- 1 How do you add vocal compression?
- 2 Should I compress vocals before or after recording?
- 3 What is a good compression ratio for vocals?
- 4 How do you do multiband compression on vocals?
- 5 How loud should vocals be in a mix?
- 6 How can I make my voice sound thicker?
- 7 Should I record vocals without effects?
- 8 Should I use parallel compression on vocals?
- 9 Should I use compression on vocals?
- 10 How much compression do you need for rap vocals?
How do you add vocal compression?
Dial in some heavy compression (aim for 6 dB’s of gain reduction or more). Start with an attack time of 5ms and a release of 30ms and go from there. Bring up the new aux underneath the lead vocal until it starts to increase the volume of the vocal. As soon as you notice an increase in apparent volume, stop.
Should I compress vocals before or after recording?
So perhaps the best advice is to conservatively apply the best of both worlds: use a little compression while recording — just enough to help limit the most unruly peaks and phrases and to even out the recorded signal — and then add more compression to taste during mixing.
What is a good compression ratio for vocals?
A good starting point for a rock vocal would be a 4:1 ratio with a medium-fast attack and a medium release. Then, set the threshold for around 4 to 6dB of gain reduction. Increase or decrease the attack time until you get the right level of forwardness for the mix.
How do you do multiband compression on vocals?
Once you know the range, remove the EQ and load up a multiband compressor. Bypass all of the multiband ranges until you are only targeting the problematic frequency range. Apply 2-3dB of compression using similar settings to your main compressor, with one important exception—don’t apply any makeup gain.
How loud should vocals be in a mix?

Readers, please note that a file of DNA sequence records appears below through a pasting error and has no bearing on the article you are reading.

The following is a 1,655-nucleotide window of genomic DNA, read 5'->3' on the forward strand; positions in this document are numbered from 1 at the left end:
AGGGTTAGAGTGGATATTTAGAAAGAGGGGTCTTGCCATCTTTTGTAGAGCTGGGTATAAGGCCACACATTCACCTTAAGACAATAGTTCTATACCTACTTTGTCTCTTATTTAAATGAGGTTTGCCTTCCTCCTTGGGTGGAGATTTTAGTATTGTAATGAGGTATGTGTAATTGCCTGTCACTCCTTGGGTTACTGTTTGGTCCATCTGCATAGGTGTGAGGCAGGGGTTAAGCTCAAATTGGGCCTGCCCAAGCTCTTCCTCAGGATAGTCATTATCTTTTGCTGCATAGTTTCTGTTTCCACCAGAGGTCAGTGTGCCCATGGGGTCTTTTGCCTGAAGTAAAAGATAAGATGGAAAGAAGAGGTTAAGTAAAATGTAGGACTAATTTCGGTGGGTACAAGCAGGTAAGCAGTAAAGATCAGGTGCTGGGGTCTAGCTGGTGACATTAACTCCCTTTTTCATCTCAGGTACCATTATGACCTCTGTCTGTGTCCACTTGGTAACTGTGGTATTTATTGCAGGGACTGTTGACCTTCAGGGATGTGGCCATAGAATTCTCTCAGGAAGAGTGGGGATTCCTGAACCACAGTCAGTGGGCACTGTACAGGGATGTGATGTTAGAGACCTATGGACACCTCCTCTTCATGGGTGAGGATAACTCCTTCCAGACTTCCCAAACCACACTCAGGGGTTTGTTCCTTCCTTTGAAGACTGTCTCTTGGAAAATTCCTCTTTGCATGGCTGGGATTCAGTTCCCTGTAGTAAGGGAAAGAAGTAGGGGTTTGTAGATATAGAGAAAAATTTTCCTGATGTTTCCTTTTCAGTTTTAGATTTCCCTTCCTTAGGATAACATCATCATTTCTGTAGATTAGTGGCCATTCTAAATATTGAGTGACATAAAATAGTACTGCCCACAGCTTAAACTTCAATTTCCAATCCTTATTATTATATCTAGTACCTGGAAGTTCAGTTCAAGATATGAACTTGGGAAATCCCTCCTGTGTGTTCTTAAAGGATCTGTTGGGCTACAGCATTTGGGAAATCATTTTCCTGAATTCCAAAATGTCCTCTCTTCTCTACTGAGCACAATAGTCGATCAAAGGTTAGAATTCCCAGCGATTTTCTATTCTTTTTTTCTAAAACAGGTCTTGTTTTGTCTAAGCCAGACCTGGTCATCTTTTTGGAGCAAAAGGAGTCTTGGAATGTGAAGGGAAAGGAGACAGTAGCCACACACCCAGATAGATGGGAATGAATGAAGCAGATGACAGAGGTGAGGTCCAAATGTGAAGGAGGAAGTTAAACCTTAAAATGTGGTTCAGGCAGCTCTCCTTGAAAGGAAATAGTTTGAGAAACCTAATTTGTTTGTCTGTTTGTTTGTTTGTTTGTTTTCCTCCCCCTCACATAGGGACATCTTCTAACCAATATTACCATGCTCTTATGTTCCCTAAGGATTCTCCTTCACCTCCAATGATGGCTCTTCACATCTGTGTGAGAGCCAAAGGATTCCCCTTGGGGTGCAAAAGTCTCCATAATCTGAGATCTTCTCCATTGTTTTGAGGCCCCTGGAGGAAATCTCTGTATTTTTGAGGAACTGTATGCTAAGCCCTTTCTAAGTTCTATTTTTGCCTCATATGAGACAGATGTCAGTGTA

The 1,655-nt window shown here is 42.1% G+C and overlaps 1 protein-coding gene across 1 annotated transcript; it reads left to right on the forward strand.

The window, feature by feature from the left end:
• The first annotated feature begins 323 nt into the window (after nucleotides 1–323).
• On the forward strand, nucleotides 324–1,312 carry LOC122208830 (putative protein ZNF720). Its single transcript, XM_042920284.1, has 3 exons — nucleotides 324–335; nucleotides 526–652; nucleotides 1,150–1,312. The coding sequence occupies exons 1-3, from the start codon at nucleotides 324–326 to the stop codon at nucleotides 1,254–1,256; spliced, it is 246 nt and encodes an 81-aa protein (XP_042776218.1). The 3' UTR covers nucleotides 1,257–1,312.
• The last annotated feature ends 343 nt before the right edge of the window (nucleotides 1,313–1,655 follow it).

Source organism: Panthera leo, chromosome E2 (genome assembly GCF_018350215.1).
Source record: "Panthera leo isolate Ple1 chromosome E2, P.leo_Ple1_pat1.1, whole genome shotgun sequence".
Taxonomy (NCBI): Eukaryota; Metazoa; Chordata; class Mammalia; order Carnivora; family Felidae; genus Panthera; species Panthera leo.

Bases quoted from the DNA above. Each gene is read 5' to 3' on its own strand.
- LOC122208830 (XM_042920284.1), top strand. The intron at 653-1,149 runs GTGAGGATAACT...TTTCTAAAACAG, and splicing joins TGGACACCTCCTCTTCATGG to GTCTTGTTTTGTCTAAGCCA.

Every vocal is different and every song is different as well. But generally speaking, lead vocal should be moderately loud or the loudest element next to your drums in your mix.
How can I make my voice sound thicker?
Once you apply these ten techniques, your mixes as a whole will improve.
- Top-End Boost.
- Use a De’Esser.
- Remove Resonances.
- Control the Dynamics with Automation.
- Catch the Peaks with a Limiter.
- Use Multiband Compression.
- Enhance the Highs with Saturation.
- Use Delays Instead of Reverb.
Should I record vocals without effects?
Vocals should always be recorded dry. Meaning that there are no time based effects such as reverb and delay on the track when you record.
Should I use parallel compression on vocals?
Using parallel compression can be an effective way to give your vocals a professional edge but it’s a difficult technique to master. Use gates, EQ and de essers to remove content you don’t want to be harshly compressed.
Should I use compression on vocals?
Lead vocals Some recording engineers think compression is a must for vocals. It evens out the often-erratic levels that a singer can produce and tames transients that can cause digital distortion. You can use compression on vocals to just even out the performance and to create an effect.
How much compression do you need for rap vocals?
Generally, in normal vocals 2:1 to 3:1 ratio is good to compress the upper dynamics. But when the vocal is aggressive you need to compress more. So you have to increase the ratio up to 7:1.